Choose Category:

Absentee Bids: Leaderboard
Bids: 3852 / Total: £583,072
Country | Highest | Top
Home > Auctions > 25th May 2021 > Asante Silver Necklace with Crocodile Pendant

Print page | Email lot to a friend

Back to previous page

LOT 0468

GBP (£) 5,000 - 7,000
EUR (€) 5,810 - 8,140
USD ($) 7,010 - 9,820

Opening Bid
£4,050 (EUR 4,708; USD 5,680) (+bp*)

Add to Watch list

Please login or register here.

Bid History: 0

Asante Silver Necklace with Crocodile Pendant

20th century AD

A large hollow-formed silver pendant, the outer face presenting a snarling crocodile head, with exaggerated elliptical eyes covered by thick, squinting eyelids, raised ears with notched ridges behind and decorative lozengiform plaque before, mouth ajar revealing angled teeth expressed as alternating solid and openwork diagonal sections, small circular nostrils to the tip of the muzzle, and a series of raised lozenges suggesting the scaly texture of the creature's skin; reverse featuring large rectangular opening with a 'ropework' border and two irregular piercings; two suspension loops at the base of the neck, attached to a quadripartite chain; from Northern Ghana (Mampurussi). 210 grams, 62cm (24 1/2"). Fine condition.

UK private collection 2008-2021; acquired from Niger Bend, Chittenango, New York, USA; from the Asante (Mampurussi) tribe, Northern Ghana, West Africa; this lot has been checked against the Interpol Database of stolen works of art and is accompanied by AIAD certificate number no. 10611-172523.

See the Dallas Museum of Art exhibition, The Power of Gold, Asante Royal Regalia from Ghana, 15 April 2018, for similar: ‘The Dallas Museum of Art presents an exhibition dedicated to the royal regalia of the Asante kingdom. Spanning three centuries, The Power of Gold: Asante Royal Regalia from Ghana brings together over 250 objects, including crowns, sword ornaments, ceremonial furniture, textiles, pectoral disks, weapons, a state umbrella, musical instruments, and jewelry made of wood, silk, brass, iron, and gold. Organized by the DMA and inspired by the Museum’s collection, The Power of Gold is the first American museum exhibition dedicated to Asante regalia in over 30 years, and explores the unique role and impact of gold on the development of Asante society, economy, and arts.’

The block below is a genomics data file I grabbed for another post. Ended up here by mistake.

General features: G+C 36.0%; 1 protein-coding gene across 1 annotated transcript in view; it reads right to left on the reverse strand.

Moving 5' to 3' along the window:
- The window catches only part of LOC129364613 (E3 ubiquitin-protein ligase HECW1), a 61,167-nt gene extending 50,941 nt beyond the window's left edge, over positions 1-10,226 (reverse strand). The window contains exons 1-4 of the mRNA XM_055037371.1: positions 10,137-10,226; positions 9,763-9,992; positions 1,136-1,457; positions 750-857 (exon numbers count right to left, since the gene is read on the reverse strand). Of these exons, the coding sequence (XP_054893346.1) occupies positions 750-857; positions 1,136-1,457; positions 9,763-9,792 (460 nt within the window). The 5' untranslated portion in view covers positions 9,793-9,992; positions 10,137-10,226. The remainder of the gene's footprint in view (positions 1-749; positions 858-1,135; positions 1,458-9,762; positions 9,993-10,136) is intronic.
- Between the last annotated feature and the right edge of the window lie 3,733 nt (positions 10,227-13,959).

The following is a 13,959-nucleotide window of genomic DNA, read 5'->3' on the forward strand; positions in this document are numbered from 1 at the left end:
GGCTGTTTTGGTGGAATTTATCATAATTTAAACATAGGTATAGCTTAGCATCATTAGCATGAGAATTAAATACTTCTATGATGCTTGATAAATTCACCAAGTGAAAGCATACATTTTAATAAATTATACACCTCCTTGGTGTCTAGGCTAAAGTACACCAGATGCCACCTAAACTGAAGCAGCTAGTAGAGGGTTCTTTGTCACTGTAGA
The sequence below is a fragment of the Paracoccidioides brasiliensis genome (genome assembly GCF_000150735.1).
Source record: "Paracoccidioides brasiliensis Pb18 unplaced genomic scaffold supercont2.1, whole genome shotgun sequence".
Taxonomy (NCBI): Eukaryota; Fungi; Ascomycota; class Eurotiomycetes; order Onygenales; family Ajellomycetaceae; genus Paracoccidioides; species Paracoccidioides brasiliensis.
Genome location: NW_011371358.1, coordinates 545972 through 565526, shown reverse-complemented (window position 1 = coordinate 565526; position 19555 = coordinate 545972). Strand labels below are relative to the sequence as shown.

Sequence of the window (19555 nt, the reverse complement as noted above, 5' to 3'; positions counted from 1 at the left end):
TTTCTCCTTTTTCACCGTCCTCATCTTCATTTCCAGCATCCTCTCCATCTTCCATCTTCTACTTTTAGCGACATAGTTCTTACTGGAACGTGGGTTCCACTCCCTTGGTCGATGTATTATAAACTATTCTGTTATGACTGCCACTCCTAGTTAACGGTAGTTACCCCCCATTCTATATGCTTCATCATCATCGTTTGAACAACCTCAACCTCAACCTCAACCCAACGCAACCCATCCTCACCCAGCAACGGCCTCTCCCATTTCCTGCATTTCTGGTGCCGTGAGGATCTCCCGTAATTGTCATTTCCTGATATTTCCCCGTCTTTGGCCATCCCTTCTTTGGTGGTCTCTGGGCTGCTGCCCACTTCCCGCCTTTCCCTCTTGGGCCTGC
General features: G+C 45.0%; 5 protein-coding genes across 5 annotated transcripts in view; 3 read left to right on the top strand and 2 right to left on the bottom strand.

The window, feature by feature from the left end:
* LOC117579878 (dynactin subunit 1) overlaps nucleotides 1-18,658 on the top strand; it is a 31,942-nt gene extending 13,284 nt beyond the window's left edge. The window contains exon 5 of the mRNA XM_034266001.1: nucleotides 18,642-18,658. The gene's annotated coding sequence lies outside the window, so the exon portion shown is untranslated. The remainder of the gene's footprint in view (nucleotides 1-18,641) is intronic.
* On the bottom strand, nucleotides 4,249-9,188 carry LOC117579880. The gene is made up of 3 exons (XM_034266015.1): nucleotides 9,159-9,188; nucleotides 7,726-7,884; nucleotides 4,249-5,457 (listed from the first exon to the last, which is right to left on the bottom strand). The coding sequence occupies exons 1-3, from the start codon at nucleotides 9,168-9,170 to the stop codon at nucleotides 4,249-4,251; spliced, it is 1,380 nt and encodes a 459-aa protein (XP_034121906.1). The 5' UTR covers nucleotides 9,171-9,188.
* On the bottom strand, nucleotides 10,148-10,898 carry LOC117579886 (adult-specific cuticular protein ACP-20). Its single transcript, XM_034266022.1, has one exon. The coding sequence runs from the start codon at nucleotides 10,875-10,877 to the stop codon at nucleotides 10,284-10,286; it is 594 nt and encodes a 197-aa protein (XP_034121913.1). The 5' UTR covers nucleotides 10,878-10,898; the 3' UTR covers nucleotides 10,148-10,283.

The wealthy, gold-rich Ashanti people are part of the Akan ethnic group and are native to the Ashanti Region of modern-day Ghana. In the 1670s the Ashanti, also known as Asante people, went from being a tributary state to the centralised hierarchical Denkyira kingdom. The empire was founded in 1670, and the Asante capital Kumasi was founded in 1680 by Asantehene (emperor) Osei Kofi Tutu I. Ashanti was one of the few African states that seriously resisted European colonizers, however the British finally defeated the kingdom following the ‘War of the Golden Stool’ in 1900. In 1935, the Ashanti became the self-ruling sovereignty of the Kingdom of Ashanti, and the Ashanti King title of Asantehene was revived.